Investigators at the University of Chicago and Northwestern University, Chicago, IL; University Hospital Southampton, UK; and Kiev Paediatric Hospital, Ukraine, report three children with narcolepsy and cataplexy subsequently diagnosed with neuroblastoma. Patient 1, a 3-year-old girl with gross motor delay and hypersomnia developed loss of tone and falling induced by laughter. Multiple sleep latency tests suggested narcolepsy. Six months later she became ataxic and neurologic examination revealed opsoclonus and divergent strabismus. MRI of the brain was normal, while CT scan of the chest demonstrated a 10 x 3 cm left paraspinal mass, T9 to T12. Surgical resection of a ganglioneuroblastoma, and treatment with adrenocorticotropin, plasmapheresis, iv immunoglobulin, and cyclophosphamide were of no benefit. After 2 years she developed central hypoventilation syndrome requiring continuous mechanical ventilation. Patient 2, a 2-year-old girl developed narcolepsy/cataplexy followed by muscle fatigue, ataxic gait and ptosis. A diagnosis of Lambert-Eaton myasthenic syndrome prompted a search for an occult neoplasm, and MRI of chest revealed a left costovertebral junction mass at T5-T9. Resection of a ganglioneuroblastoma followed by chemotherapy was followed by slow improvement and no recurrence of ptosis, weakness, hypersomnolence, or cataplexy. Patient 3, a 3-year-old girl presented with ataxic gait and frequent falls after varicella zoster. She developed narcolepsy/cataplexy with decreased CSF hypocretin level. MRI of pelvis revealed a paraspinal mass, confirmed as neuroblastoma at biopsy. Treatment with dexamethasone and chemotherapy resulted in rapid resolution of hypersomnia and cataplexy and gradual resolution of ataxia, followed by resection of the tumor. [1]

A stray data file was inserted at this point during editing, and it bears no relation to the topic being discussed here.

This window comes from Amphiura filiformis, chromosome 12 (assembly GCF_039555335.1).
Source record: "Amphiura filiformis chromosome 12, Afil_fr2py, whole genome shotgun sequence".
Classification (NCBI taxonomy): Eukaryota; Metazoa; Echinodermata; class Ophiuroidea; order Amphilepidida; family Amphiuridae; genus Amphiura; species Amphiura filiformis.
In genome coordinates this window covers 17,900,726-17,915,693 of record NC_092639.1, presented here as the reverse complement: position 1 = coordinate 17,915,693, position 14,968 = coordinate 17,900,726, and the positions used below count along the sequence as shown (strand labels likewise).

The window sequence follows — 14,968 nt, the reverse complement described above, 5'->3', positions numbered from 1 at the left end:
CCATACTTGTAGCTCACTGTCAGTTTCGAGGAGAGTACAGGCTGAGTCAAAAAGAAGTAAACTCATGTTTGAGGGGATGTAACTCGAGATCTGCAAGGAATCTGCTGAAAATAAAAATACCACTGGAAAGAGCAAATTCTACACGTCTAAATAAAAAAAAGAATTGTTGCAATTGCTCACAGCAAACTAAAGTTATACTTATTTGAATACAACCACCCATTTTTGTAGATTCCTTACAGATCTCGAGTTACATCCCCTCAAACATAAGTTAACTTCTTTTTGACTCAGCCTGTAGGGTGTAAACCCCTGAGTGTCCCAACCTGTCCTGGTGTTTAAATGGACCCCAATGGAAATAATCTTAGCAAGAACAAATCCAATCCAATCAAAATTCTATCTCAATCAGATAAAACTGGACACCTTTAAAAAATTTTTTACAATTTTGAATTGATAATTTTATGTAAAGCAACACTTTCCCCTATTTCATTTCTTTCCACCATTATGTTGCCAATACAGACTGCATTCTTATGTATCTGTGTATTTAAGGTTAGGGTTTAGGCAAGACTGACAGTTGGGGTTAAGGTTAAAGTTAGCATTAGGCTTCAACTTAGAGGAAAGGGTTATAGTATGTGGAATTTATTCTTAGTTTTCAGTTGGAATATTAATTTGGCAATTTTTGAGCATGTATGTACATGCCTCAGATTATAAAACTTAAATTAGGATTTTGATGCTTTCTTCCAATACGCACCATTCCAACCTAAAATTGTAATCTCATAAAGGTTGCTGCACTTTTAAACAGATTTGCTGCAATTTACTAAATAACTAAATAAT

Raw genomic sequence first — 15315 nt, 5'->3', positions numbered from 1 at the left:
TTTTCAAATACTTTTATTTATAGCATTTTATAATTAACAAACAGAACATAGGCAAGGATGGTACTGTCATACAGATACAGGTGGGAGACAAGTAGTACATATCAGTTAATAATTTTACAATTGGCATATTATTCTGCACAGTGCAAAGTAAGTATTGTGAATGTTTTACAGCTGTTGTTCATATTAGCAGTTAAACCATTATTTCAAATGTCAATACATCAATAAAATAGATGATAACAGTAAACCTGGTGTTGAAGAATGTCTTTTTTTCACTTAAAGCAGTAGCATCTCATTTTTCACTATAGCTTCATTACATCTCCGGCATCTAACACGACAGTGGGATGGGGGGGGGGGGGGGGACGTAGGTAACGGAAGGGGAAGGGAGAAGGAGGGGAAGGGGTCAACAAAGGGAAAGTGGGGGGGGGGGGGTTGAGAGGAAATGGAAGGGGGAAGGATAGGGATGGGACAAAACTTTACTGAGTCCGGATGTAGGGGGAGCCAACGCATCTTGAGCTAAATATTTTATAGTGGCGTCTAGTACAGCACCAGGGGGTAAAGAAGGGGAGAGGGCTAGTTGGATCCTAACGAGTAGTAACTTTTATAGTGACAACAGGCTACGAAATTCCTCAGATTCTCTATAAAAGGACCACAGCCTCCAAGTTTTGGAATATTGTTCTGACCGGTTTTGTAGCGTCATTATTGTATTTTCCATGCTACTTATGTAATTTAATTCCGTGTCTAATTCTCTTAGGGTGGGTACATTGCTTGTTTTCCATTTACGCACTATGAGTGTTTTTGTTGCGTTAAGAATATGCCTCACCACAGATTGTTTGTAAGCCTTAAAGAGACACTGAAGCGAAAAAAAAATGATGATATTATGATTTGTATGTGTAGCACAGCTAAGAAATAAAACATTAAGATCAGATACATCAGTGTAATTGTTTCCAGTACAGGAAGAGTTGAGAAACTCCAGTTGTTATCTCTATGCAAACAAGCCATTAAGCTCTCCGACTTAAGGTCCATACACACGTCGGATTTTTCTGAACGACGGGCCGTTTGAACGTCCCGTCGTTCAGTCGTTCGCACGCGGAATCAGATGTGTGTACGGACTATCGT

COMMENT. Narcolepsy with cataplexy is rare in early childhood and should prompt investigation to exclude neuroblastoma. Opsoclonus, ptosis, central hypoventilation, and dysautonomia may be present but are not invariable. [2]